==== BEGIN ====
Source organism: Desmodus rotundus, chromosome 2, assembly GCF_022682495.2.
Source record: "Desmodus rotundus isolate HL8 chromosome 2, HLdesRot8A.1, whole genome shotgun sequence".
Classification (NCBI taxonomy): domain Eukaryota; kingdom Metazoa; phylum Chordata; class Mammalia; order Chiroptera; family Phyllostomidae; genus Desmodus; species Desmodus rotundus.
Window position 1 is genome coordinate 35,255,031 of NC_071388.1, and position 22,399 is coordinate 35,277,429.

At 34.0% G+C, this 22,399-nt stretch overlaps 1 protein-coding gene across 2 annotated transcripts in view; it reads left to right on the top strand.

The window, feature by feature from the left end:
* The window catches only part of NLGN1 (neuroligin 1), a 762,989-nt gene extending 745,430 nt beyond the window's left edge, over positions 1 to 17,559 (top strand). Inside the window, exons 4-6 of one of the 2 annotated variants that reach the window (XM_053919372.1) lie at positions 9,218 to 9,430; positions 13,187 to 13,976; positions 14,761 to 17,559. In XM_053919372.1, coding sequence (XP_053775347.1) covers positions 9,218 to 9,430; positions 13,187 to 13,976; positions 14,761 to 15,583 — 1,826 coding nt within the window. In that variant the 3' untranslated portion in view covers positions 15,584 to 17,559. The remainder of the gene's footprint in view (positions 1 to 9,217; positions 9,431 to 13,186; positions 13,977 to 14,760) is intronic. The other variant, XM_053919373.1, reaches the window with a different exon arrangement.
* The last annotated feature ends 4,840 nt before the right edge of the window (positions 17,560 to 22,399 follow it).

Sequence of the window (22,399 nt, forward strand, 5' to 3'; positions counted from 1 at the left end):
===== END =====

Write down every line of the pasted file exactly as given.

Source organism: Desmodus rotundus, chromosome 2, assembly GCF_022682495.2.
Source record: "Desmodus rotundus isolate HL8 chromosome 2, HLdesRot8A.1, whole genome shotgun sequence".
Classification (NCBI taxonomy): domain Eukaryota; kingdom Metazoa; phylum Chordata; class Mammalia; order Chiroptera; family Phyllostomidae; genus Desmodus; species Desmodus rotundus.
Window position 1 is genome coordinate 35,255,031 of NC_071388.1, and position 22,399 is coordinate 35,277,429.

At 34.0% G+C, this 22,399-nt stretch overlaps 1 protein-coding gene across 2 annotated transcripts in view; it reads left to right on the top strand.

The window, feature by feature from the left end:
* The window catches only part of NLGN1 (neuroligin 1), a 762,989-nt gene extending 745,430 nt beyond the window's left edge, over positions 1 to 17,559 (top strand). Inside the window, exons 4-6 of one of the 2 annotated variants that reach the window (XM_053919372.1) lie at positions 9,218 to 9,430; positions 13,187 to 13,976; positions 14,761 to 17,559. In XM_053919372.1, coding sequence (XP_053775347.1) covers positions 9,218 to 9,430; positions 13,187 to 13,976; positions 14,761 to 15,583 — 1,826 coding nt within the window. In that variant the 3' untranslated portion in view covers positions 15,584 to 17,559. The remainder of the gene's footprint in view (positions 1 to 9,217; positions 9,431 to 13,186; positions 13,977 to 14,760) is intronic. The other variant, XM_053919373.1, reaches the window with a different exon arrangement.
* The last annotated feature ends 4,840 nt before the right edge of the window (positions 17,560 to 22,399 follow it).

Sequence of the window (22,399 nt, forward strand, 5' to 3'; positions counted from 1 at the left end):